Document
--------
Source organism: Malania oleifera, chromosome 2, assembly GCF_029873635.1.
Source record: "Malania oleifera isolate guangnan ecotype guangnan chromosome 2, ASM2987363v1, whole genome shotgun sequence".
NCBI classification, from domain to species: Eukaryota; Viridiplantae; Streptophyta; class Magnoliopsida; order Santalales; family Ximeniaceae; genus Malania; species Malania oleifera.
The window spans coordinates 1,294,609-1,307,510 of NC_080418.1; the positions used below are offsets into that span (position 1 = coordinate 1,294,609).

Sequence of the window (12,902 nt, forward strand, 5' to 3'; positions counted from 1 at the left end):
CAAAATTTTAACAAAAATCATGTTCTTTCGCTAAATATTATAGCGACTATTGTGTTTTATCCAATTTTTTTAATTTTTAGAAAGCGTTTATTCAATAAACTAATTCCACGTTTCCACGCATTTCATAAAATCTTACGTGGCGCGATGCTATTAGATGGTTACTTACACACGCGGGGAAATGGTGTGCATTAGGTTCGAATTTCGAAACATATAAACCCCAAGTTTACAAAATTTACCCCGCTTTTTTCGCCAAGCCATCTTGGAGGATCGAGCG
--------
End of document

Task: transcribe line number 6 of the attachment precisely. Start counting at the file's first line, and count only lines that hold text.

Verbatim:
CAAAATTTTAACAAAAATCATGTTCTTTCGCTAAATATTATAGCGACTATTGTGTTTTATCCAATTTTTTTAATTTTTAGAAAGCGTTTATTCAATAAACTAATTCCACGTTTCCACGCATTTCATAAAATCTTACGTGGCGCGATGCTATTAGATGGTTACTTACACACGCGGGGAAATGGTGTGCATTAGGTTCGAATTTCGAAACATATAAACCCCAAGTTTACAAAATTTACCCCGCTTTTTTCGCCAAGCCATCTTGGAGGATCGAGCG